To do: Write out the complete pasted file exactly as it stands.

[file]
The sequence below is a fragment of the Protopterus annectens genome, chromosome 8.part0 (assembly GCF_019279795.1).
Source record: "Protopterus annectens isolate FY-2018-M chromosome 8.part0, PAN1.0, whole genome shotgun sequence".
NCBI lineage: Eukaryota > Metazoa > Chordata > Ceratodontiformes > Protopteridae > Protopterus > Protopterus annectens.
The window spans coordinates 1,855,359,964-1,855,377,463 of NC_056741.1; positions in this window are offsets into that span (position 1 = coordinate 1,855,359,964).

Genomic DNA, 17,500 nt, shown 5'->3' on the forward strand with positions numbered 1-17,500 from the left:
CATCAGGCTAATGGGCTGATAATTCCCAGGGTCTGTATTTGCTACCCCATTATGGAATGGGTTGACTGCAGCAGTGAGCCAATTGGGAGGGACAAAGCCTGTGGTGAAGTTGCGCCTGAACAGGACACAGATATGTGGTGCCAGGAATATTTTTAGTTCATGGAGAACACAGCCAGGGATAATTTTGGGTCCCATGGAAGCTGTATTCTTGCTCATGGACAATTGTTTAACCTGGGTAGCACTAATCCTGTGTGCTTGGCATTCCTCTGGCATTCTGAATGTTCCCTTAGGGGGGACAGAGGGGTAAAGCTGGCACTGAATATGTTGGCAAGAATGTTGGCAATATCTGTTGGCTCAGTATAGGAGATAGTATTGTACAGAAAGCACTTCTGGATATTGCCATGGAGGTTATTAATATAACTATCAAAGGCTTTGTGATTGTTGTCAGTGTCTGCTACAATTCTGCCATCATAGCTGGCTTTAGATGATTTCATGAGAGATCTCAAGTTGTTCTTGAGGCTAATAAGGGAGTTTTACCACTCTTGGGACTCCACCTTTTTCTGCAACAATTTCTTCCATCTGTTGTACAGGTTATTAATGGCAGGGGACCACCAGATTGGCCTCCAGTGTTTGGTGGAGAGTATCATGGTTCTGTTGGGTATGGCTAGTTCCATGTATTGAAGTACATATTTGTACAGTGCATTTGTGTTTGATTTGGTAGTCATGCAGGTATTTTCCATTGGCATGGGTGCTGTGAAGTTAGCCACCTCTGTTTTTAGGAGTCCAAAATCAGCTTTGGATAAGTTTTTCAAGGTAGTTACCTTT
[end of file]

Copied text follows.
The sequence below is a fragment of the Protopterus annectens genome, chromosome 8.part0 (assembly GCF_019279795.1).
Source record: "Protopterus annectens isolate FY-2018-M chromosome 8.part0, PAN1.0, whole genome shotgun sequence".
NCBI lineage: Eukaryota > Metazoa > Chordata > Ceratodontiformes > Protopteridae > Protopterus > Protopterus annectens.
The window spans coordinates 1,855,359,964-1,855,377,463 of NC_056741.1; positions in this window are offsets into that span (position 1 = coordinate 1,855,359,964).

Genomic DNA, 17,500 nt, shown 5'->3' on the forward strand with positions numbered 1-17,500 from the left:
CATCAGGCTAATGGGCTGATAATTCCCAGGGTCTGTATTTGCTACCCCATTATGGAATGGGTTGACTGCAGCAGTGAGCCAATTGGGAGGGACAAAGCCTGTGGTGAAGTTGCGCCTGAACAGGACACAGATATGTGGTGCCAGGAATATTTTTAGTTCATGGAGAACACAGCCAGGGATAATTTTGGGTCCCATGGAAGCTGTATTCTTGCTCATGGACAATTGTTTAACCTGGGTAGCACTAATCCTGTGTGCTTGGCATTCCTCTGGCATTCTGAATGTTCCCTTAGGGGGGACAGAGGGGTAAAGCTGGCACTGAATATGTTGGCAAGAATGTTGGCAATATCTGTTGGCTCAGTATAGGAGATAGTATTGTACAGAAAGCACTTCTGGATATTGCCATGGAGGTTATTAATATAACTATCAAAGGCTTTGTGATTGTTGTCAGTGTCTGCTACAATTCTGCCATCATAGCTGGCTTTAGATGATTTCATGAGAGATCTCAAGTTGTTCTTGAGGCTAATAAGGGAGTTTTACCACTCTTGGGACTCCACCTTTTTCTGCAACAATTTCTTCCATCTGTTGTACAGGTTATTAATGGCAGGGGACCACCAGATTGGCCTCCAGTGTTTGGTGGAGAGTATCATGGTTCTGTTGGGTATGGCTAGTTCCATGTATTGAAGTACATATTTGTACAGTGCATTTGTGTTTGATTTGGTAGTCATGCAGGTATTTTCCATTGGCATGGGTGCTGTGAAGTTAGCCACCTCTGTTTTTAGGAGTCCAAAATCAGCTTTGGATAAGTTTTTCAAGGTAGTTACCTTT